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Automated White Matter Fiber Tract Identification in Patients with Brain Tumors

1Brigham and Women's Hospital, Harvard Medical School, Boston, MA, USA.
2Department of Biomedical Engineering, Akdeniz University, Antalya, Turkey.
Publication Date:
Volume Number:
Neuroimage Clin. 2017 Mar;13:138-53.
PubMed ID:
Neurosurgery, Diffusion MRI, Tractography, Tumor, Fiber Tract, White Matter
Appears in Collections:
U01 CA199459/CA/NCI NIH HHS/United States
R03 NS088301/NS/NINDS NIH HHS/United States
P41 EB015898/EB/NIBIB NIH HHS/United States
R01 MH074794/MH/NIMH NIH HHS/United States
P41 EB015902/EB/NIBIB NIH HHS/United States
R25 CA089017/CA/NCI NIH HHS/United States
R01 MH097979/MH/NIMH NIH HHS/United States
R21 CA198740/CA/NCI NIH HHS/United States
U01 NS083223/NS/NINDS NIH HHS/United States
Generated Citation:
O'Donnell L., Suter Y., Rigolo L., Kahali P., Zhang F., Norton I., Albi A., Olubiyi O., Meola A., Essayed W.I., Unadkat P., Aksit Ciris P., Wells III W.M., Rathi Y., Westin C-F., Golby A.J. Automated White Matter Fiber Tract Identification in Patients with Brain Tumors. Neuroimage Clin. 2017 Mar;13:138-53. PMID: 27981029. PMCID: PMC5144756.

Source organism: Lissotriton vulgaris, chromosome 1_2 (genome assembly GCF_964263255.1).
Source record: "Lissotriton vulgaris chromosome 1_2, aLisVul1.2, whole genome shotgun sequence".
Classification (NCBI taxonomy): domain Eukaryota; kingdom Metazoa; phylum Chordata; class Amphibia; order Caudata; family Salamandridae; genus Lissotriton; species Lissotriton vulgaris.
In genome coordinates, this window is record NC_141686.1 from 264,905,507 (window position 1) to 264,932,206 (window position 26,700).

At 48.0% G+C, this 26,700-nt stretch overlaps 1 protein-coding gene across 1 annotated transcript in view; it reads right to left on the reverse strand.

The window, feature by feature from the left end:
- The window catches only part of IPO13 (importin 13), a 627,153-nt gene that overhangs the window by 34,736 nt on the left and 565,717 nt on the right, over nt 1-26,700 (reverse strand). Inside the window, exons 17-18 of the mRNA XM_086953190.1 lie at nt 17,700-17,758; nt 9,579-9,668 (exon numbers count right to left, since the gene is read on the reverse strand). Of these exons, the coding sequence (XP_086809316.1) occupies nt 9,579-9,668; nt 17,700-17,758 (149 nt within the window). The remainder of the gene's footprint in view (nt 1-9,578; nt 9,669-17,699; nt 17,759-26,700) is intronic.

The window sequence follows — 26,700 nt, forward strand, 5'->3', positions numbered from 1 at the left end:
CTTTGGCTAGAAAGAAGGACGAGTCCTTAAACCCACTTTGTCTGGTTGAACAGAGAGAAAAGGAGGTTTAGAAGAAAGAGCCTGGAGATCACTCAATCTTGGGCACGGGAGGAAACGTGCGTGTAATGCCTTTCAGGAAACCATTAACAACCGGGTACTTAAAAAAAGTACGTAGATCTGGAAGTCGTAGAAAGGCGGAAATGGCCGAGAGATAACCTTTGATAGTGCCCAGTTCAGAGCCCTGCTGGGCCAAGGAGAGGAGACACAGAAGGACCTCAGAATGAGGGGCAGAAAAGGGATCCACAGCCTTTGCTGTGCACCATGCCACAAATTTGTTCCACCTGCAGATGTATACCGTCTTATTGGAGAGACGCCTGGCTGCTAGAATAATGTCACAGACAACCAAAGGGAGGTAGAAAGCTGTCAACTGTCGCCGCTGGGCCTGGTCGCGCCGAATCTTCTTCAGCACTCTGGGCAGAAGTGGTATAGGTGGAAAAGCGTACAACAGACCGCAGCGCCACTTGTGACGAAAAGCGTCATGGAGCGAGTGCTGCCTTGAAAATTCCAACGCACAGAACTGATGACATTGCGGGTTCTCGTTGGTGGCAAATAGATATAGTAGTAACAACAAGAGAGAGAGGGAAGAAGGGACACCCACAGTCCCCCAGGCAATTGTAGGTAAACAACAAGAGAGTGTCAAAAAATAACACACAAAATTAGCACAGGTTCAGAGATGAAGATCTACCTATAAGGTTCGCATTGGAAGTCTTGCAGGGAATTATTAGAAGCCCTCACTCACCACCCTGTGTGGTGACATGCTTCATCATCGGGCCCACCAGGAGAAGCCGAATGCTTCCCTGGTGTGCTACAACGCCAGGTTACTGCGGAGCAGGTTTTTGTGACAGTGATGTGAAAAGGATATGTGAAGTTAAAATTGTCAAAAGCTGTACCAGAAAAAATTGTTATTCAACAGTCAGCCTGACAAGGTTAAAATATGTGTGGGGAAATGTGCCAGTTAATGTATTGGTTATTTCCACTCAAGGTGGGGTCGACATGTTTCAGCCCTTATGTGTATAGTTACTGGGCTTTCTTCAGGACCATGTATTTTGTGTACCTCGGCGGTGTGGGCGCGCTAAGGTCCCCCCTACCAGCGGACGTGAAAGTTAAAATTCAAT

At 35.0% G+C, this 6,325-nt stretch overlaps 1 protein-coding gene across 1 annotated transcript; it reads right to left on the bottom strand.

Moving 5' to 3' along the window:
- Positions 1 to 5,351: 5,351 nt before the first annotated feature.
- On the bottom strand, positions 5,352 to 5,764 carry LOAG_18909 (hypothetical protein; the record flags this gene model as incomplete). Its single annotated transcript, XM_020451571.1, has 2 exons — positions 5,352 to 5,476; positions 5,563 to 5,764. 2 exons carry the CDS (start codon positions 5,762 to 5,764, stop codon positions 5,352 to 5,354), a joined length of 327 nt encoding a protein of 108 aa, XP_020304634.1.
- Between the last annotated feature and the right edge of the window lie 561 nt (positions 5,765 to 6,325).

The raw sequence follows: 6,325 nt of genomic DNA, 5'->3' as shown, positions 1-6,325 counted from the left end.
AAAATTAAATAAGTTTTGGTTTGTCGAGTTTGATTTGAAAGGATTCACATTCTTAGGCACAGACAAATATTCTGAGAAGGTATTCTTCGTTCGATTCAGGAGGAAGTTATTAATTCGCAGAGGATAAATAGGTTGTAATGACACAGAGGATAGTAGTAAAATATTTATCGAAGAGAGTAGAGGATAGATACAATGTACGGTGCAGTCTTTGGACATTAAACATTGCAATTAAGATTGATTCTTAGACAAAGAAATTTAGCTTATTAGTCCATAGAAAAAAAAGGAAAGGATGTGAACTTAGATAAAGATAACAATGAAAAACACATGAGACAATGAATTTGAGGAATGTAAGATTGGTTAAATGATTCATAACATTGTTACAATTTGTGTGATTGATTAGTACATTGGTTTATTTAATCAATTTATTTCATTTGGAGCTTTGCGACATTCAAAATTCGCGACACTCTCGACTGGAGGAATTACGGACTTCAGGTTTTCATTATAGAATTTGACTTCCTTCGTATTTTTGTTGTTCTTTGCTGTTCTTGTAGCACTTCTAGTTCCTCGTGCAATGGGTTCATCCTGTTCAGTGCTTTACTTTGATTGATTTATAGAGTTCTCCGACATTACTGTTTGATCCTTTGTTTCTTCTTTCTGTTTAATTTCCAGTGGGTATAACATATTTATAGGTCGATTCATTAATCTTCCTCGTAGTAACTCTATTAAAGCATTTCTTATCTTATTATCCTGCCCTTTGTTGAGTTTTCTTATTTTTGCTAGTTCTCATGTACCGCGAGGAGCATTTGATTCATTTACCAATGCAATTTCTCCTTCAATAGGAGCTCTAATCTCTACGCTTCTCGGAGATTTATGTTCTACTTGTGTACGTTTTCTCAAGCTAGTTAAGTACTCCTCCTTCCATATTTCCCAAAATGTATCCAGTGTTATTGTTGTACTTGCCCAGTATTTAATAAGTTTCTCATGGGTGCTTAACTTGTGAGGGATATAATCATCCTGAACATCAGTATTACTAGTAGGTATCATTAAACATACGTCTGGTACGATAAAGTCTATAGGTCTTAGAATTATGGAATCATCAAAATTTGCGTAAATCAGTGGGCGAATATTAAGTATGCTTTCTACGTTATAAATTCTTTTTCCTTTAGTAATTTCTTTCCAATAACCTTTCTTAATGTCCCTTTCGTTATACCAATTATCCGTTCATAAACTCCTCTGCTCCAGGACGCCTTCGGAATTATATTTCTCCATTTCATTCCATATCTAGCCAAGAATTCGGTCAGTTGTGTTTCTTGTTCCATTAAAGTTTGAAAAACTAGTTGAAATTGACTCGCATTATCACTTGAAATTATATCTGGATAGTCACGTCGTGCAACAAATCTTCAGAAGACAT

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We propose a method for the automated identification of key white matter fiber tracts for neurosurgical planning, and we apply the method in a retrospective study of 18 consecutive neurosurgical patients with brain tumors. Our method is designed to be relatively robust to challenges in neurosurgical tractography, which include peritumoral edema, displacement, and mass effect caused by mass lesions. The proposed method has two parts. First, we learn a data-driven white matter parcellation or fiber cluster atlas using groupwise registration and spectral clustering of multi-fiber tractography from healthy controls. Key fiber tract clusters are identified in the atlas. Next, patient-specific fiber tracts are automatically identified using tractography-based registration to the atlas and spectral embedding of patient tractography. Results indicate good generalization of the data-driven atlas to patients: 80% of the 800 fiber clusters were identified in all 18 patients, and 94% of the 800 fiber clusters were found in 16 or more of the 18 patients. Automated subject-specific tract identification was evaluated by quantitative comparison to subject-specific motor and language functional MRI, focusing on the arcuate fasciculus (language) and corticospinal tracts (motor), which were identified in all patients. Results indicate good colocalization: 89 of 95, or 94%, of patient-specific language and motor activations were intersected by the corresponding identified tract. All patient-specific activations were within 3mm of the corresponding language or motor tract. Overall, our results indicate the potential of an automated method for identifying fiber tracts of interest for neurosurgical planning, even in patients with mass lesions.

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